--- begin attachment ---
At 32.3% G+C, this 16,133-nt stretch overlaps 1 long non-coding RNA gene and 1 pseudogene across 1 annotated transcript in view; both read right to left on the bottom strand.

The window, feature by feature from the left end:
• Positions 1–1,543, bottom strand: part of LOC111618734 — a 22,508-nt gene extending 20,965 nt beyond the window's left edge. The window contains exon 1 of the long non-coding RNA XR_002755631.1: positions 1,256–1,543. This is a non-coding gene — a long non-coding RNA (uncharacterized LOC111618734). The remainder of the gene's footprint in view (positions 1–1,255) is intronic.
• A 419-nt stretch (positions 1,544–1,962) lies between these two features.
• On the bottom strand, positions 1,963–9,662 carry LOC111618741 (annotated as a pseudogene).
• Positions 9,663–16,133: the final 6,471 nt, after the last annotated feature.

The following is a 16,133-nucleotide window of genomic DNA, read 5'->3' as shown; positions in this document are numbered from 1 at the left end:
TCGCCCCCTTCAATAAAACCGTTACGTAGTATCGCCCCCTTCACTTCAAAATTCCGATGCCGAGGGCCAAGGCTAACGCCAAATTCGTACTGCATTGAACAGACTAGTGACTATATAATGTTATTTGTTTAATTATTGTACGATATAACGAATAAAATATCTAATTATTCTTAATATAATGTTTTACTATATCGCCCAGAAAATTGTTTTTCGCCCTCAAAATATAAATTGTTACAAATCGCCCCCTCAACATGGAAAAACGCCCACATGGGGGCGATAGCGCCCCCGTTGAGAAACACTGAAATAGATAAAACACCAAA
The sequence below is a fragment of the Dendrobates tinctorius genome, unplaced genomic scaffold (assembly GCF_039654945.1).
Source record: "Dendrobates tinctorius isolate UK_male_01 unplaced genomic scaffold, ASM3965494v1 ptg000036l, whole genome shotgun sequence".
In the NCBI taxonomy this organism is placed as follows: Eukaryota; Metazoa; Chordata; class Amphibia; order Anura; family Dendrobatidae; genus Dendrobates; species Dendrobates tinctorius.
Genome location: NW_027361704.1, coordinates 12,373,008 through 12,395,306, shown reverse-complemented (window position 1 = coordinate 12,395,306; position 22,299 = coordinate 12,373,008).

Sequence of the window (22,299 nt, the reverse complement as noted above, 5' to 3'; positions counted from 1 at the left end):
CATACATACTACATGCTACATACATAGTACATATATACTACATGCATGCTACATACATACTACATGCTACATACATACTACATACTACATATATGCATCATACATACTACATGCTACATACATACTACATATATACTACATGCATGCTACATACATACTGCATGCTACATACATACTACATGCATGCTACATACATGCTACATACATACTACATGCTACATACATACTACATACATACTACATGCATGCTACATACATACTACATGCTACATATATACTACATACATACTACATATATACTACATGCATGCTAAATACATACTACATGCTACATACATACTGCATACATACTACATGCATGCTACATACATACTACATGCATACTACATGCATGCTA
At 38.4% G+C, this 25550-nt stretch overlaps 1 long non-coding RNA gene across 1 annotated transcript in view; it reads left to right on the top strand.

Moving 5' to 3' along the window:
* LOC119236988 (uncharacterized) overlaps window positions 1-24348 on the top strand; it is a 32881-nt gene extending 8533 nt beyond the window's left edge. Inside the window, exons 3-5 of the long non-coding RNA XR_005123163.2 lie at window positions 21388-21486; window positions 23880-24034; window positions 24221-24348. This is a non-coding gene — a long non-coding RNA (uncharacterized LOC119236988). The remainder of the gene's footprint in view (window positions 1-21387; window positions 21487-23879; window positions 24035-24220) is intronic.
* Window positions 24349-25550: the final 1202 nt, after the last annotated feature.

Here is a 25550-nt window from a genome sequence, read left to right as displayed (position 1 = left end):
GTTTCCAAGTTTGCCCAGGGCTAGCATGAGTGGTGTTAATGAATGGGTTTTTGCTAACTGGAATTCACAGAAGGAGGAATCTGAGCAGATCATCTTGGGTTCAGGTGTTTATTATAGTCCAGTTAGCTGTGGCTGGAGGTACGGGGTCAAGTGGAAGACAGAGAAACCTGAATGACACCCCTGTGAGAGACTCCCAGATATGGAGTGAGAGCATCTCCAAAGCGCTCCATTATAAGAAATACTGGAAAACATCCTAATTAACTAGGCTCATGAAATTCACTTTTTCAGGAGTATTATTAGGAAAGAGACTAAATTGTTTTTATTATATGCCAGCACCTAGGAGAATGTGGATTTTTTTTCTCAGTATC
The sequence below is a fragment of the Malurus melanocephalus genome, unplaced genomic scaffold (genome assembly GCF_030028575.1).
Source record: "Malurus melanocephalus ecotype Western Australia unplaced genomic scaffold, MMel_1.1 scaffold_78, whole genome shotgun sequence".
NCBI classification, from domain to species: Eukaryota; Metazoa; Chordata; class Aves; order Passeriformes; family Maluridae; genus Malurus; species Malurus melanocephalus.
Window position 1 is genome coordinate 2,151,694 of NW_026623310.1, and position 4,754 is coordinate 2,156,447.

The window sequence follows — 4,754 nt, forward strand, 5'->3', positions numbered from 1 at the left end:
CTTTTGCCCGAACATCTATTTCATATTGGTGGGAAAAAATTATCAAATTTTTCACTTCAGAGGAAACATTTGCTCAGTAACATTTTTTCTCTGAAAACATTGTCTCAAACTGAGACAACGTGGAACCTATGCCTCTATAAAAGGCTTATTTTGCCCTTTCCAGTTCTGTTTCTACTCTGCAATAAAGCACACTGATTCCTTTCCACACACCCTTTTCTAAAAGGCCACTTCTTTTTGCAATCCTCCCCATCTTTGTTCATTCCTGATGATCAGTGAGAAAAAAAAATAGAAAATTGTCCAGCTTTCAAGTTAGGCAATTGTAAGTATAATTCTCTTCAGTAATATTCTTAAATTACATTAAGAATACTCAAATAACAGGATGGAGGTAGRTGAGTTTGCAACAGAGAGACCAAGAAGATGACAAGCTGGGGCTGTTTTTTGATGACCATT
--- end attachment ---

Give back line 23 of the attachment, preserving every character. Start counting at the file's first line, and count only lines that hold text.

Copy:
NCBI classification, from domain to species: Eukaryota; Metazoa; Chordata; class Aves; order Passeriformes; family Maluridae; genus Malurus; species Malurus melanocephalus.